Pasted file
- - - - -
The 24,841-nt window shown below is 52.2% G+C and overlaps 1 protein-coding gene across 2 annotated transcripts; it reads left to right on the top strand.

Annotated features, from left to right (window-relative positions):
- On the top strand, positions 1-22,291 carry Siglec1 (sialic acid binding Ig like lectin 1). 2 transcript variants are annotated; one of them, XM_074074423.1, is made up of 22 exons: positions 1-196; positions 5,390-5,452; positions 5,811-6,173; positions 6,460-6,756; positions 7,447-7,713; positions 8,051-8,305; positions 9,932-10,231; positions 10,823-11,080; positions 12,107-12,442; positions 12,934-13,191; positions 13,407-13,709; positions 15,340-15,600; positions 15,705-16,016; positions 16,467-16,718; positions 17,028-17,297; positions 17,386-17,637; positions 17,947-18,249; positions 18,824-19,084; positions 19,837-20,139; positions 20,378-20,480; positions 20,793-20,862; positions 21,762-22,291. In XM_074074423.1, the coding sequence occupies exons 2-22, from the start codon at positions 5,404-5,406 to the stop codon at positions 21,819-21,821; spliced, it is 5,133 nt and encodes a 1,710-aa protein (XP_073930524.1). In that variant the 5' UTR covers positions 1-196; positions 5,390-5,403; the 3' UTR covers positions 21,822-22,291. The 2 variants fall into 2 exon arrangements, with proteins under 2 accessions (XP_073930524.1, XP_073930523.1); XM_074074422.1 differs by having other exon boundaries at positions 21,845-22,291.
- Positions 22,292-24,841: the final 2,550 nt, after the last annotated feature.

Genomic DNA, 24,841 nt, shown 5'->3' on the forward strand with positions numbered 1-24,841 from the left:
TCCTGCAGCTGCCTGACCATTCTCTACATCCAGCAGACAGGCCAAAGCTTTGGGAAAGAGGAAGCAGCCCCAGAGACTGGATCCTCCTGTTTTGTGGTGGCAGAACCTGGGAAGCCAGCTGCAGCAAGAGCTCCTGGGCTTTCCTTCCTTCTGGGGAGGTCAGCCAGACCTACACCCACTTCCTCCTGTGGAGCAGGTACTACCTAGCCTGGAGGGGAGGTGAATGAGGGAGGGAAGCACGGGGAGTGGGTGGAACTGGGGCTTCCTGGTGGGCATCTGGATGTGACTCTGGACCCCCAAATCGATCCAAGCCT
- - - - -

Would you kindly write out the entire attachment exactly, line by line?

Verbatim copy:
The 24,841-nt window shown below is 52.2% G+C and overlaps 1 protein-coding gene across 2 annotated transcripts; it reads left to right on the top strand.

Annotated features, from left to right (window-relative positions):
- On the top strand, positions 1-22,291 carry Siglec1 (sialic acid binding Ig like lectin 1). 2 transcript variants are annotated; one of them, XM_074074423.1, is made up of 22 exons: positions 1-196; positions 5,390-5,452; positions 5,811-6,173; positions 6,460-6,756; positions 7,447-7,713; positions 8,051-8,305; positions 9,932-10,231; positions 10,823-11,080; positions 12,107-12,442; positions 12,934-13,191; positions 13,407-13,709; positions 15,340-15,600; positions 15,705-16,016; positions 16,467-16,718; positions 17,028-17,297; positions 17,386-17,637; positions 17,947-18,249; positions 18,824-19,084; positions 19,837-20,139; positions 20,378-20,480; positions 20,793-20,862; positions 21,762-22,291. In XM_074074423.1, the coding sequence occupies exons 2-22, from the start codon at positions 5,404-5,406 to the stop codon at positions 21,819-21,821; spliced, it is 5,133 nt and encodes a 1,710-aa protein (XP_073930524.1). In that variant the 5' UTR covers positions 1-196; positions 5,390-5,403; the 3' UTR covers positions 21,822-22,291. The 2 variants fall into 2 exon arrangements, with proteins under 2 accessions (XP_073930524.1, XP_073930523.1); XM_074074422.1 differs by having other exon boundaries at positions 21,845-22,291.
- Positions 22,292-24,841: the final 2,550 nt, after the last annotated feature.

Genomic DNA, 24,841 nt, shown 5'->3' on the forward strand with positions numbered 1-24,841 from the left:
TCCTGCAGCTGCCTGACCATTCTCTACATCCAGCAGACAGGCCAAAGCTTTGGGAAAGAGGAAGCAGCCCCAGAGACTGGATCCTCCTGTTTTGTGGTGGCAGAACCTGGGAAGCCAGCTGCAGCAAGAGCTCCTGGGCTTTCCTTCCTTCTGGGGAGGTCAGCCAGACCTACACCCACTTCCTCCTGTGGAGCAGGTACTACCTAGCCTGGAGGGGAGGTGAATGAGGGAGGGAAGCACGGGGAGTGGGTGGAACTGGGGCTTCCTGGTGGGCATCTGGATGTGACTCTGGACCCCCAAATCGATCCAAGCCT